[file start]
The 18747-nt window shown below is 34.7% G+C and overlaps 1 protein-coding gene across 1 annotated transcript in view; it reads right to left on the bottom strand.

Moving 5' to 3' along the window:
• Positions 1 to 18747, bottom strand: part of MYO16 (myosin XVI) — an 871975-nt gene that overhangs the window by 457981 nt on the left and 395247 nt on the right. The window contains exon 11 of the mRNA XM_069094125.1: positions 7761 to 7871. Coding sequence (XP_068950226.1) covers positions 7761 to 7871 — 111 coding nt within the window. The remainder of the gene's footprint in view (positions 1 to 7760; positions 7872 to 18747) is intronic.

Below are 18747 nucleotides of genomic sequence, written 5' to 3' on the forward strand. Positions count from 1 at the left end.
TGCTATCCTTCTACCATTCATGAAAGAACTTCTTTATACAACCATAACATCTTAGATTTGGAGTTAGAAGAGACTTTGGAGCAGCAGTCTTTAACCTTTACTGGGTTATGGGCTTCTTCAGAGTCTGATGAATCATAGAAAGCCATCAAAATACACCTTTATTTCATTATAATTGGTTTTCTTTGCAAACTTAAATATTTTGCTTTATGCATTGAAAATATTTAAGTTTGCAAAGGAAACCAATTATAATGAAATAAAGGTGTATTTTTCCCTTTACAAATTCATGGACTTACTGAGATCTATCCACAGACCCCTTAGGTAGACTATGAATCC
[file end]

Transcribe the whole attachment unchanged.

The 18747-nt window shown below is 34.7% G+C and overlaps 1 protein-coding gene across 1 annotated transcript in view; it reads right to left on the bottom strand.

Moving 5' to 3' along the window:
• Positions 1 to 18747, bottom strand: part of MYO16 (myosin XVI) — an 871975-nt gene that overhangs the window by 457981 nt on the left and 395247 nt on the right. The window contains exon 11 of the mRNA XM_069094125.1: positions 7761 to 7871. Coding sequence (XP_068950226.1) covers positions 7761 to 7871 — 111 coding nt within the window. The remainder of the gene's footprint in view (positions 1 to 7760; positions 7872 to 18747) is intronic.

Below are 18747 nucleotides of genomic sequence, written 5' to 3' on the forward strand. Positions count from 1 at the left end.
TGCTATCCTTCTACCATTCATGAAAGAACTTCTTTATACAACCATAACATCTTAGATTTGGAGTTAGAAGAGACTTTGGAGCAGCAGTCTTTAACCTTTACTGGGTTATGGGCTTCTTCAGAGTCTGATGAATCATAGAAAGCCATCAAAATACACCTTTATTTCATTATAATTGGTTTTCTTTGCAAACTTAAATATTTTGCTTTATGCATTGAAAATATTTAAGTTTGCAAAGGAAACCAATTATAATGAAATAAAGGTGTATTTTTCCCTTTACAAATTCATGGACTTACTGAGATCTATCCACAGACCCCTTAGGTAGACTATGAATCC